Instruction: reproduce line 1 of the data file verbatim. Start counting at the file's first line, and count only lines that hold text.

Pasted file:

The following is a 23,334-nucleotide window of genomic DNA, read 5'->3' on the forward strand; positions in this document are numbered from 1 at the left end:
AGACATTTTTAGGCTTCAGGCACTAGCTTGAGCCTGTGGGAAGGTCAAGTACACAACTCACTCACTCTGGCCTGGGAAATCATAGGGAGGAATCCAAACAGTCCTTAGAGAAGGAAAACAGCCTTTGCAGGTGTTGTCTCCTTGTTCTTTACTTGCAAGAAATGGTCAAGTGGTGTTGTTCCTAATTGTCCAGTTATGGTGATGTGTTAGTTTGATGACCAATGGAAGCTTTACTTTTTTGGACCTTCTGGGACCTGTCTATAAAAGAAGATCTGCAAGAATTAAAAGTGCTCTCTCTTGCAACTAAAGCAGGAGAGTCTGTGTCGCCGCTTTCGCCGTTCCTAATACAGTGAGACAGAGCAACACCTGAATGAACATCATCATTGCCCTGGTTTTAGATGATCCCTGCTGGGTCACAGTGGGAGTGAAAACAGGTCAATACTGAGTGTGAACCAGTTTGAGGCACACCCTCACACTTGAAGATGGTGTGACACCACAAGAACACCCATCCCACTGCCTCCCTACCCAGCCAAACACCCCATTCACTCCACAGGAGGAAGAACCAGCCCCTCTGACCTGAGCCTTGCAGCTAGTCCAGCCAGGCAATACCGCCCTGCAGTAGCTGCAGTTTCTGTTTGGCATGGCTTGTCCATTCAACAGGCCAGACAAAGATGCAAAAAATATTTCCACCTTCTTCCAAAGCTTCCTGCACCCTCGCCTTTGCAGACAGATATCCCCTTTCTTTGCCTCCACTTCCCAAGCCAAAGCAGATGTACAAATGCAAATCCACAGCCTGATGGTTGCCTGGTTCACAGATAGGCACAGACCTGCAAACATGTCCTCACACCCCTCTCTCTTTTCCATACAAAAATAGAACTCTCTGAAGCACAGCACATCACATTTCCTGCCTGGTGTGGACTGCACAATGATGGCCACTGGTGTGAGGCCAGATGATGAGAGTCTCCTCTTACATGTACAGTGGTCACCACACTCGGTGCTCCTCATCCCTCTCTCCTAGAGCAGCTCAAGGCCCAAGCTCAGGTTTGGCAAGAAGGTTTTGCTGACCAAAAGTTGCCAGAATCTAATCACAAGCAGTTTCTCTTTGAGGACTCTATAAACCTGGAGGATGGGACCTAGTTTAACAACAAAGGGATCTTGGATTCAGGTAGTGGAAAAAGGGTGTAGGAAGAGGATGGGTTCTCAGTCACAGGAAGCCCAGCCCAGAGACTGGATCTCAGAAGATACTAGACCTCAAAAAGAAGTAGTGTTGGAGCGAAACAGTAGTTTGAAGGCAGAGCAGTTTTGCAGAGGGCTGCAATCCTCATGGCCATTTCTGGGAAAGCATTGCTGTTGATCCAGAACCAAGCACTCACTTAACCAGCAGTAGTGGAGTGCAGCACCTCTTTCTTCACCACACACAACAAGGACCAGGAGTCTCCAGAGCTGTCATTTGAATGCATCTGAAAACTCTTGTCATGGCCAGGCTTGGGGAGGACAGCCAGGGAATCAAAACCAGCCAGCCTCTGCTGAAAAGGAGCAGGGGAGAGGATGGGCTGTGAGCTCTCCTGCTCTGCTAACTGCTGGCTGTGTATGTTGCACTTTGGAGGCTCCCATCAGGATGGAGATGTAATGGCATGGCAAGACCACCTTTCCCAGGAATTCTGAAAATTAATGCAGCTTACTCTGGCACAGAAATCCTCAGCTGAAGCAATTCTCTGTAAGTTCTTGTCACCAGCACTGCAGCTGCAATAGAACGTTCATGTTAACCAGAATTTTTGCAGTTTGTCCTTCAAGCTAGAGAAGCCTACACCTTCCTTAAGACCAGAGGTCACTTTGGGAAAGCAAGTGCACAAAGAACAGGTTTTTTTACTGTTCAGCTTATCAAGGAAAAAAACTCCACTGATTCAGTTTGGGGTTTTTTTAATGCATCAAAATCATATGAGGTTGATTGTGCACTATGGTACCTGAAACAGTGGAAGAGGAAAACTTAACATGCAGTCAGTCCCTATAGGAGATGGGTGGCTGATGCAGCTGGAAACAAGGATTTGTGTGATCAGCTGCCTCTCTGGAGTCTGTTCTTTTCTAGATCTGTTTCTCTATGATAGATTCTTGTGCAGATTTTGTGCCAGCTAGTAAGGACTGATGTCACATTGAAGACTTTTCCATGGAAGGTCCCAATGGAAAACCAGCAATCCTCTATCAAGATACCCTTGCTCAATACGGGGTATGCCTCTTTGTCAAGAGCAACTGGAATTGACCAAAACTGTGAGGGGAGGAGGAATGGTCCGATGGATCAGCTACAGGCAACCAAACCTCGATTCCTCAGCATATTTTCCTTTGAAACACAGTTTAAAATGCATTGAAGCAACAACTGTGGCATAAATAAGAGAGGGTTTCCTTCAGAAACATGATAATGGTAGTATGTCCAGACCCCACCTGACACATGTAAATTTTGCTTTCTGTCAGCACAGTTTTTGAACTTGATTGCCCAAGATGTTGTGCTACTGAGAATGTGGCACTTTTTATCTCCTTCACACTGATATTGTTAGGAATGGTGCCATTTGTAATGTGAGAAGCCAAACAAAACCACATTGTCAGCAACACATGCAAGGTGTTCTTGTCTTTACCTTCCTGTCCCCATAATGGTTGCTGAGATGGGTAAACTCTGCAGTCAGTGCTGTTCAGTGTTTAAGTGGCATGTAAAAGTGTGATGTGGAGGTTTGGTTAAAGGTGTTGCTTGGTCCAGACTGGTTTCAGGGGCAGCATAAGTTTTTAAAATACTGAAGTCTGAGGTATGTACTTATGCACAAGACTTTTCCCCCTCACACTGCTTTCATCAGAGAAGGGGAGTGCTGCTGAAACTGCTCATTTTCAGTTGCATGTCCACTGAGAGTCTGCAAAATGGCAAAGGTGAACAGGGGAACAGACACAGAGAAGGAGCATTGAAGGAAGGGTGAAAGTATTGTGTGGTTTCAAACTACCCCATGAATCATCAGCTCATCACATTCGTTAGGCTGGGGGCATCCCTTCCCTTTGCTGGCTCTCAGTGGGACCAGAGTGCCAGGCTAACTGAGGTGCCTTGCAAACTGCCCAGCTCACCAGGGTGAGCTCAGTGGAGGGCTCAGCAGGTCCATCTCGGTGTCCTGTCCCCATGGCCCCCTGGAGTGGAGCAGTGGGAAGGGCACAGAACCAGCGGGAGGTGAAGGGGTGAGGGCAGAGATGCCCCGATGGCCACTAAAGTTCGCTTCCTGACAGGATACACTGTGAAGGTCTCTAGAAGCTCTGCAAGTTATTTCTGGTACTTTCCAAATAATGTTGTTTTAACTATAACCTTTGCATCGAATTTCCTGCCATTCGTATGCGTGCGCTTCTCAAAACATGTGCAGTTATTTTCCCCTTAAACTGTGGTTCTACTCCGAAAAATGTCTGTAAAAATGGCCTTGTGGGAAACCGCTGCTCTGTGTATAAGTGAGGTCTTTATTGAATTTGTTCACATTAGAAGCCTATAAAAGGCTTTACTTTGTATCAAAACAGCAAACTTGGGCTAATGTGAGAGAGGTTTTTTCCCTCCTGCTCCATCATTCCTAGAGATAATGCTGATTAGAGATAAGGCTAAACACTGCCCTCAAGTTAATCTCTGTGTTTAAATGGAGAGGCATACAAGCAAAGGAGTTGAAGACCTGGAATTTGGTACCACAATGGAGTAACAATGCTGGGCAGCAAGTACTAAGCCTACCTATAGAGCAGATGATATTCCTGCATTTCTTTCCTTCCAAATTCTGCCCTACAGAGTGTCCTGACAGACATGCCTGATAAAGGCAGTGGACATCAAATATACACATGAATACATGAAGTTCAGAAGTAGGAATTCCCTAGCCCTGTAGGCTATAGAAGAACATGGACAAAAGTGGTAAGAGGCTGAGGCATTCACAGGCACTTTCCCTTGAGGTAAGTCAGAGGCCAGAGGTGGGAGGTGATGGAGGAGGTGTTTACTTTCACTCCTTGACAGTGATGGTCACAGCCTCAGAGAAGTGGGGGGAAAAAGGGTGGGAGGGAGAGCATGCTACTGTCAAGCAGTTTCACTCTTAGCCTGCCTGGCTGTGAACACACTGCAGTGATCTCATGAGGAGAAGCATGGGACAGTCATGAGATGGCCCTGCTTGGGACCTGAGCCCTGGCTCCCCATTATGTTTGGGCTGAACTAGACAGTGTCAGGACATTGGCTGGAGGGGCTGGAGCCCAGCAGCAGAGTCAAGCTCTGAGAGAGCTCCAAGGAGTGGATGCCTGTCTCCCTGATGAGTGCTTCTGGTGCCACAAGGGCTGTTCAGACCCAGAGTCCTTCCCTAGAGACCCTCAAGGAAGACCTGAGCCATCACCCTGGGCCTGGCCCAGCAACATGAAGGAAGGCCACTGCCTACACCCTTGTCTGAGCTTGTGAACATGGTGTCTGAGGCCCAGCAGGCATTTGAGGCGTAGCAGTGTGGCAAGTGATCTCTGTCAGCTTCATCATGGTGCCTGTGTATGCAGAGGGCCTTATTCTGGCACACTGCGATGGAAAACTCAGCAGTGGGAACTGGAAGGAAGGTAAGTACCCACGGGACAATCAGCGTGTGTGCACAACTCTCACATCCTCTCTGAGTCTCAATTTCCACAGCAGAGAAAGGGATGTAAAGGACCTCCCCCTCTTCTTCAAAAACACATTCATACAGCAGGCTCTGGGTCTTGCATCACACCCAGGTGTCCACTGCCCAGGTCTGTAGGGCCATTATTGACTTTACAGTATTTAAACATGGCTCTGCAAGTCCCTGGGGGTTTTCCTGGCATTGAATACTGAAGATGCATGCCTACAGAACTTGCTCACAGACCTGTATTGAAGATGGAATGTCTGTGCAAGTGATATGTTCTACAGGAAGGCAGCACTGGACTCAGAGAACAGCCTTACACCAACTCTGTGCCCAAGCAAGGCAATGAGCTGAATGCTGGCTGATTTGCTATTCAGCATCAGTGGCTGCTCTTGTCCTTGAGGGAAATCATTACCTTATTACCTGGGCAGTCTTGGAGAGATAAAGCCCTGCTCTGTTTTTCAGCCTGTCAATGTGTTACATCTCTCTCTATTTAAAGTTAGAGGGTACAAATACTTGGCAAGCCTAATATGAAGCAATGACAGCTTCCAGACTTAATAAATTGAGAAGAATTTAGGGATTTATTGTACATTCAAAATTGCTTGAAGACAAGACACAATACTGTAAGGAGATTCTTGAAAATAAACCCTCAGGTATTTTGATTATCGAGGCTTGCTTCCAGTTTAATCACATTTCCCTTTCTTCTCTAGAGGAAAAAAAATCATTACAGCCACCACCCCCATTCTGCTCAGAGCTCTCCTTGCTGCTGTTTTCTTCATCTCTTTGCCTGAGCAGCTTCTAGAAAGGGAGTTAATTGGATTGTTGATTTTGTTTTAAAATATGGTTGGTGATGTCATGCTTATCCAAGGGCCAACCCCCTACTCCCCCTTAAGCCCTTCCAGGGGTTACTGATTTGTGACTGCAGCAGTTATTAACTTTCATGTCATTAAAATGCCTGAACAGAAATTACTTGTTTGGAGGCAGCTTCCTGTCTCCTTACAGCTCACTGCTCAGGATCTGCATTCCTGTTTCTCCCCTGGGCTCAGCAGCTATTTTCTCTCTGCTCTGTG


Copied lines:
The following is a 23,334-nucleotide window of genomic DNA, read 5'->3' on the forward strand; positions in this document are numbered from 1 at the left end: